Fritz Griffith wrote to Russell:

>I'd like to hear just one good reason why you are dismissing these ideas.  
>You seem to have a lot of ignorance towards solipsism (whatever exactly that 
>is), yet you don't give any reasons why.  As best as I can understand, you 
>think my ideas are crossing too far into philosophical territory, where 
>nothing gets accomplished.  This often happens when too many assumptions are 
>made.  I took the opposite approach, however; I made no assumptions, and 
>used logic and reasoning to draw my conclusions.  Please point out just 
>where this theory goes wrong.

Idealisme is the Platonist idea that only ideas exists.

There is a widespread confusion between two kind of idealism.

1) There is solipsism, sometimes called "subjective idealism". It is
(as James Higgo said) the doctrine that I am dreaming, that I am the only
builder of reality, and all other people are just zombie.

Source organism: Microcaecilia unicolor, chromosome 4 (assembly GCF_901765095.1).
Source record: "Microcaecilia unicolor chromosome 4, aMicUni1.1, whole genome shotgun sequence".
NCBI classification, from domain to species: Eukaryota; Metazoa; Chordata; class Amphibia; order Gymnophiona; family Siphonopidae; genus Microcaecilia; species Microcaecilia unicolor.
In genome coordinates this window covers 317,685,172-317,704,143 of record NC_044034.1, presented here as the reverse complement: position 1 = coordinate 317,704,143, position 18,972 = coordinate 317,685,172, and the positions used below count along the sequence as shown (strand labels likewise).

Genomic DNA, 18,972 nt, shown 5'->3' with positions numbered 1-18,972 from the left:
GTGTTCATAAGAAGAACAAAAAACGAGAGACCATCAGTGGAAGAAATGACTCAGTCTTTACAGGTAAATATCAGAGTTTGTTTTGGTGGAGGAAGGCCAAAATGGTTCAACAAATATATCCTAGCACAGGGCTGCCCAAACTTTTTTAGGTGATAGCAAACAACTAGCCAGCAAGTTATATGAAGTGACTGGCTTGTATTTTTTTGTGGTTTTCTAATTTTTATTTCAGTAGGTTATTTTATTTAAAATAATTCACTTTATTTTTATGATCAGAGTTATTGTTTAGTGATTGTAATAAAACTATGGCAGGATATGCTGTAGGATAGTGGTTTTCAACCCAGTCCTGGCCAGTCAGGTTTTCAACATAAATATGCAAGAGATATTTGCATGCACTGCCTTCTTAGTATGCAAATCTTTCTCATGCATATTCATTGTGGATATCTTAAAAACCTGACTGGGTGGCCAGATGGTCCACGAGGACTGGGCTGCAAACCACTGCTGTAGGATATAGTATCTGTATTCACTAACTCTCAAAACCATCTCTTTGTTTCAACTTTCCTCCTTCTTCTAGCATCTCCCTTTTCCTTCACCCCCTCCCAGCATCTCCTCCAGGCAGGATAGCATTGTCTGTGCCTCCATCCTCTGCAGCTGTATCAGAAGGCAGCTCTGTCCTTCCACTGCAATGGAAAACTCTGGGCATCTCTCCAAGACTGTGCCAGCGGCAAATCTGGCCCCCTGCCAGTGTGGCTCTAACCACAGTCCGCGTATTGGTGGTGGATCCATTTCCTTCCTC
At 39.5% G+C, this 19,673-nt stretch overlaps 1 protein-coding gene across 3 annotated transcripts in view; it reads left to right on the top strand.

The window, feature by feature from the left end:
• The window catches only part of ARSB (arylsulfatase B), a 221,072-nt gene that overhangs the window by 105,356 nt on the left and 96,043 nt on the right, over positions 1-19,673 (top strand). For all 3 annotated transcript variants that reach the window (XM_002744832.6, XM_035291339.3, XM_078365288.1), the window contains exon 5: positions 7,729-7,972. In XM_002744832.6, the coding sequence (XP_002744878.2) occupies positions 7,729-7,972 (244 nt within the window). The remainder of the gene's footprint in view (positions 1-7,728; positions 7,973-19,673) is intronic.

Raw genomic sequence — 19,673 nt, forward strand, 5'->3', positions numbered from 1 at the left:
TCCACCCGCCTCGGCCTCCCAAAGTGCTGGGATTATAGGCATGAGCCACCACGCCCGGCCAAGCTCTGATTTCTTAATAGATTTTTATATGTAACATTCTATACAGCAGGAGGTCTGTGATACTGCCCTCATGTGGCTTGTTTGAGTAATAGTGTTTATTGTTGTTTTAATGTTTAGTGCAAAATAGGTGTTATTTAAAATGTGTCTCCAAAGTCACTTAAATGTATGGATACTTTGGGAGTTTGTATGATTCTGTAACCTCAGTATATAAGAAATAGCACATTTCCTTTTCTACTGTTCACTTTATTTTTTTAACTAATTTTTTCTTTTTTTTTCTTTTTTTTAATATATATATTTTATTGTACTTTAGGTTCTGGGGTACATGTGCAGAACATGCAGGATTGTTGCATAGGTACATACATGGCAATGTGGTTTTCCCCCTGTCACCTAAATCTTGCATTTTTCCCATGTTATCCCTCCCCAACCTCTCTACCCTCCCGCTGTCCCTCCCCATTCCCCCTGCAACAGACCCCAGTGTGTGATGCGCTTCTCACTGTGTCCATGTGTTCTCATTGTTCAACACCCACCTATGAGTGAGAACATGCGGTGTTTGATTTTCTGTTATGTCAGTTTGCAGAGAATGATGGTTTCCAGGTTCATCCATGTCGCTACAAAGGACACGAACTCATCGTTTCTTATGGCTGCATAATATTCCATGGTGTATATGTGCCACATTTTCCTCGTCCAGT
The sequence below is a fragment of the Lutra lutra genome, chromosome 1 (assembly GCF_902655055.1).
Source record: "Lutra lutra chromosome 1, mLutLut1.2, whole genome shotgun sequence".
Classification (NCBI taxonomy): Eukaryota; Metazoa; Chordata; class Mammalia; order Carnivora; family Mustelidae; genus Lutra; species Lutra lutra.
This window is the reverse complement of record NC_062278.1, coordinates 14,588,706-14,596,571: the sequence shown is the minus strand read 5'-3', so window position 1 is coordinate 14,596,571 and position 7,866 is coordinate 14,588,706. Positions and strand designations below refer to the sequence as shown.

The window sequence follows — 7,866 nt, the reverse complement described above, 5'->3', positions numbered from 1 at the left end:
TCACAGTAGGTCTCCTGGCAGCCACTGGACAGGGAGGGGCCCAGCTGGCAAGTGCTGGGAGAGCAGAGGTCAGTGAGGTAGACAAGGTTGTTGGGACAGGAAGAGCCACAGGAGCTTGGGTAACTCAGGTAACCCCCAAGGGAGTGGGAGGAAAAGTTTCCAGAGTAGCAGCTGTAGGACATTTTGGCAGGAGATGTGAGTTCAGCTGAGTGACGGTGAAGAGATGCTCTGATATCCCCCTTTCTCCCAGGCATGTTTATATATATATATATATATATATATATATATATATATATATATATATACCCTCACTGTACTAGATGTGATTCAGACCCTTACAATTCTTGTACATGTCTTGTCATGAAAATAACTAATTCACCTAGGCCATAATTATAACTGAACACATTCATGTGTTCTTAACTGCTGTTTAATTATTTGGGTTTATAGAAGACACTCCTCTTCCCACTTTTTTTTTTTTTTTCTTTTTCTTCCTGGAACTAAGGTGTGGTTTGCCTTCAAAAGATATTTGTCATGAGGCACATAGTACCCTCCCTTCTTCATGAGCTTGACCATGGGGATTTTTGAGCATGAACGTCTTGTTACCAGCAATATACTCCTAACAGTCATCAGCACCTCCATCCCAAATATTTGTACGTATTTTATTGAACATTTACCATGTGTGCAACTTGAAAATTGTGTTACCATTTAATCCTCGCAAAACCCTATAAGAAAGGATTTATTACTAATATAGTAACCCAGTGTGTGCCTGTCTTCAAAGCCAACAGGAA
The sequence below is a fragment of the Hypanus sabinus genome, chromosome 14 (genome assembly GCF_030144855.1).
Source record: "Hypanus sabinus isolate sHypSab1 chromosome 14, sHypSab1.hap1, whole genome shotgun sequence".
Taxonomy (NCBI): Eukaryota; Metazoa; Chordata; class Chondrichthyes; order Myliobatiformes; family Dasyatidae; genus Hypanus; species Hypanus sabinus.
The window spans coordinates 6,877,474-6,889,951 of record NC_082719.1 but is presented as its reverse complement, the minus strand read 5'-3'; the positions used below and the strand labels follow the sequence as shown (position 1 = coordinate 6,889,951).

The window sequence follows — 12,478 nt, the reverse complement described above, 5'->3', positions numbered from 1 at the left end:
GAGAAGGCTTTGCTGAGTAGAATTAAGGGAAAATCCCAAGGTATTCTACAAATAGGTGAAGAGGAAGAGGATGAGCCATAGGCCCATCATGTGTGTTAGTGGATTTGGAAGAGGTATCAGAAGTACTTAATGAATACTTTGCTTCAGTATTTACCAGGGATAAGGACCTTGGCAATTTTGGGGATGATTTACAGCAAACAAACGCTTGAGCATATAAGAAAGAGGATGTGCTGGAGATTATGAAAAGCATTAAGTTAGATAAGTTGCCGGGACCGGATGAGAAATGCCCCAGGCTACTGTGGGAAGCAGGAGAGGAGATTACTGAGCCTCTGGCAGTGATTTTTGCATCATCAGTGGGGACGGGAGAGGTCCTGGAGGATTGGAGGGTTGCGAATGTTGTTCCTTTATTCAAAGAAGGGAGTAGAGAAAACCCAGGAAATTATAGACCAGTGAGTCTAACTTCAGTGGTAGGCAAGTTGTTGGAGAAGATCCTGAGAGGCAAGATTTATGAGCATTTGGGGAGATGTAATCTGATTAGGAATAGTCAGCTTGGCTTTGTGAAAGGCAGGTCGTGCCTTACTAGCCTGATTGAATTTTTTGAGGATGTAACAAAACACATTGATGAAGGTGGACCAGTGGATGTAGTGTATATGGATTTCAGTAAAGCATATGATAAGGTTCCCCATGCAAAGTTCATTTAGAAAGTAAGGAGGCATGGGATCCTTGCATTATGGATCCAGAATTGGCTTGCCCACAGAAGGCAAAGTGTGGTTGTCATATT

This is a ridiculous doctrine, although it can be used to illustrate
some philophical point, like the concept of zombie.
It is a ridiculous doctrine, because a doctrine is something you
communicate, and why should someone try to communicate things to
zombie. So solipsisme (like some strong form of positivism) is

2) There is all form of objective idealism. Some "mind-like"
predicates are taken as more fundamental than matter or physicalist
predicates. It can be number (Pythagorism) mathematical structure 
(Platonism), or extravagant set of mortal to god-like entities
(like in some Indian idealist school).

Reading Griffith's post, unlike Russell, but like Higgo, I don't have 
concluded that Fritz Griffith was solipsist, though. It seems to me he
defended a sort of objective idealism (like me BTW), even if his use 
of the word "memory" is a little vague.

But is not the discussion-list a tool for helping us to make
our ideas clearer?

Concerning the (logical or physical, whatever) link between
memories, observer-instant, worlds, etc. This is a very difficult
matter. I say a little more in the post I will send to Jacques Mallah.


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